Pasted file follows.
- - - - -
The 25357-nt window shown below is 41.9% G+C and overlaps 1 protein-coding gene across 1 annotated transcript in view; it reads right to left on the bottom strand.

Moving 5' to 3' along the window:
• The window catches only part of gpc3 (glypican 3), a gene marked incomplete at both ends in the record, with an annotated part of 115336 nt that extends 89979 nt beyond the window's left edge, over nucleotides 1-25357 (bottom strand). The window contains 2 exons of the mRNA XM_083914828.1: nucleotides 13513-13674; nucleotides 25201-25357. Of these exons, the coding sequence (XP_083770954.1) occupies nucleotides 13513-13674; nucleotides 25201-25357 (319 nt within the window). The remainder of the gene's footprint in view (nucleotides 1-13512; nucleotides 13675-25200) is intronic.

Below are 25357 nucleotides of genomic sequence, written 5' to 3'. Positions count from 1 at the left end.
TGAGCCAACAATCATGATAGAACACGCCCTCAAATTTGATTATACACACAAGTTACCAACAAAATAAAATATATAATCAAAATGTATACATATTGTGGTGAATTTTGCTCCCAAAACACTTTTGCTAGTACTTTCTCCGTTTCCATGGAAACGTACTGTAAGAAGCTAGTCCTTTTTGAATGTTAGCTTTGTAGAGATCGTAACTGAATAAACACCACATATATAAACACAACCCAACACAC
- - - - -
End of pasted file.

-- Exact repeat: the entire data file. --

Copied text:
The 25357-nt window shown below is 41.9% G+C and overlaps 1 protein-coding gene across 1 annotated transcript in view; it reads right to left on the bottom strand.

Moving 5' to 3' along the window:
• The window catches only part of gpc3 (glypican 3), a gene marked incomplete at both ends in the record, with an annotated part of 115336 nt that extends 89979 nt beyond the window's left edge, over nucleotides 1-25357 (bottom strand). The window contains 2 exons of the mRNA XM_083914828.1: nucleotides 13513-13674; nucleotides 25201-25357. Of these exons, the coding sequence (XP_083770954.1) occupies nucleotides 13513-13674; nucleotides 25201-25357 (319 nt within the window). The remainder of the gene's footprint in view (nucleotides 1-13512; nucleotides 13675-25200) is intronic.

Below are 25357 nucleotides of genomic sequence, written 5' to 3'. Positions count from 1 at the left end.
TGAGCCAACAATCATGATAGAACACGCCCTCAAATTTGATTATACACACAAGTTACCAACAAAATAAAATATATAATCAAAATGTATACATATTGTGGTGAATTTTGCTCCCAAAACACTTTTGCTAGTACTTTCTCCGTTTCCATGGAAACGTACTGTAAGAAGCTAGTCCTTTTTGAATGTTAGCTTTGTAGAGATCGTAACTGAATAAACACCACATATATAAACACAACCCAACACAC